Financial security brings peace of mind. When you don’t have to worry about paying bills or lagging behind on retirement savings, you have time and energy to focus on other things.
And when you’re in this position, it can be tough to see loved ones struggle with money.
Are you thinking of loaning money to a family member or friend, or have you ever been approached about a loan? Here’s what to keep in mind.
Do consider your financial situation first. Emergencies happen. Maybe a loved one is sick or out of a job. Your first instinct could be to leap in to offer financial support. First, take the time to consider how much you can afford to loan, keeping in mind repayment will likely take time.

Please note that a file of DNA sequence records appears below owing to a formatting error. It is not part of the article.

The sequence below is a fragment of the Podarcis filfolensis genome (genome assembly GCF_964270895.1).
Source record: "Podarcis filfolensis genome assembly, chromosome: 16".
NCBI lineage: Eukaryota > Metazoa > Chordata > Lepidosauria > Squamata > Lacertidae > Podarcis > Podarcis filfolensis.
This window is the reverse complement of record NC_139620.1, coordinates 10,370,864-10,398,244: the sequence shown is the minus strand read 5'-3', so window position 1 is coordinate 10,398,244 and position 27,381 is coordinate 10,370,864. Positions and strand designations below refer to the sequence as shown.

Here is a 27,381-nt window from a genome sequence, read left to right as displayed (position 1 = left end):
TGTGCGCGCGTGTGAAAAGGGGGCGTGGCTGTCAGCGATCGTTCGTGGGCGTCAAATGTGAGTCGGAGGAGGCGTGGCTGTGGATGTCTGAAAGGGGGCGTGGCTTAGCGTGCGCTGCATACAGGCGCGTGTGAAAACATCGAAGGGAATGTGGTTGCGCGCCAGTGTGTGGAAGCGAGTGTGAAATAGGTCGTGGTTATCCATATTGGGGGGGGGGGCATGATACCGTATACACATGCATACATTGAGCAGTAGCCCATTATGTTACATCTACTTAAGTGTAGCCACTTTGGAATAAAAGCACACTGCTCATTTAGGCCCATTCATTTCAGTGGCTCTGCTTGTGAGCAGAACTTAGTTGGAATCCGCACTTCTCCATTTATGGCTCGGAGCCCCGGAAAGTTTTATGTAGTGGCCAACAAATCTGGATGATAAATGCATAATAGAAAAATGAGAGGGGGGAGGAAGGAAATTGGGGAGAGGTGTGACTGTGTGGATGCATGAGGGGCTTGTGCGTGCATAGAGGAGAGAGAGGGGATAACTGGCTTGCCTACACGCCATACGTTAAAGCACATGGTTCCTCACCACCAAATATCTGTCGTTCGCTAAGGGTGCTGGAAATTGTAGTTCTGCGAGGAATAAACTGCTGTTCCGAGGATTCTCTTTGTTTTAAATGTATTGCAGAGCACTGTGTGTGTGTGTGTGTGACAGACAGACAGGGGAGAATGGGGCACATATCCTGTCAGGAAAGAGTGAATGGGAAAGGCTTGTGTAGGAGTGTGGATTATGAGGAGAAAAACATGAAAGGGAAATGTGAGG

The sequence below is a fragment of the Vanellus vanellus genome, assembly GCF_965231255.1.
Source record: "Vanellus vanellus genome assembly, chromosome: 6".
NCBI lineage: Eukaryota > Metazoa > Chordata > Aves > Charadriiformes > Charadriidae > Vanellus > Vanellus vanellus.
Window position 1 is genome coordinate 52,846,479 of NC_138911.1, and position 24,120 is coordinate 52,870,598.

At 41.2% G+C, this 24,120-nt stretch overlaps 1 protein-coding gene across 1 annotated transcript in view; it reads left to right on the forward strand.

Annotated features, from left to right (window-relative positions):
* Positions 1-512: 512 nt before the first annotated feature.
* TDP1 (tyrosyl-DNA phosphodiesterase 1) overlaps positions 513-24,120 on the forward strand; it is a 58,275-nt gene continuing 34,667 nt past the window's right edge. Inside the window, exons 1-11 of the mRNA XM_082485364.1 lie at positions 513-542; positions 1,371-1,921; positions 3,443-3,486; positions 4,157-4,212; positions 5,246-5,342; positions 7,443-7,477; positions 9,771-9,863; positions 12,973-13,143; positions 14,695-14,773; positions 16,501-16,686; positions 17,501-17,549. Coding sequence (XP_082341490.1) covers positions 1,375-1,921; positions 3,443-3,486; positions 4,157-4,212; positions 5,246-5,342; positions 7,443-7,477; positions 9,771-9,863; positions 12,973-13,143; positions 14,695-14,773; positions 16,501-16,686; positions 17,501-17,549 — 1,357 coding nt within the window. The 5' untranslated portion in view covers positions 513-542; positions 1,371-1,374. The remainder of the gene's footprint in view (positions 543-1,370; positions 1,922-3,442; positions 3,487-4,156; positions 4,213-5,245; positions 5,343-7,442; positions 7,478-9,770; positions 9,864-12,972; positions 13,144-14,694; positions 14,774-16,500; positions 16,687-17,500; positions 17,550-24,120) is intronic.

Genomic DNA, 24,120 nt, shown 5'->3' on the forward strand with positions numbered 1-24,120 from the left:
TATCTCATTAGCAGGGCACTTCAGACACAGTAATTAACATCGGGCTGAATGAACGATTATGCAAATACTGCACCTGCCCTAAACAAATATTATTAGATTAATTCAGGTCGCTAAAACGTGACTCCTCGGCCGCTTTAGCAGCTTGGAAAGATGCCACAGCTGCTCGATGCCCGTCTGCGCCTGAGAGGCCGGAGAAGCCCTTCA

Don’t be vague. Clearly communicating about the loan amount and repayment timeline before money ever exchanges hands can save a lot of hurt feelings in the future. Try to avoid allowing emotion to dictate your actions. Instead, put the agreement down in writing, like you would any other kind of deal.
Do think about giving a gift. You probably want to extend the loan because you care about your relationship with that person. Gifting the money, rather than loaning it, may sometimes be better (as long as you’re in the position to do so). A gift means you don’t have to worry about following up with the recipient for repayment. And, they don’t have to feel guilty that they aren’t paying you back fast enough.
Don’t forget to keep your spouse in the loop. If you’re married or share finances with a partner, talk to them about the loan (or gift) before offering it. You don’t want anyone to be surprised or upset about the money you lend.
Do you have questions or need assistance? Reach out for guidance today.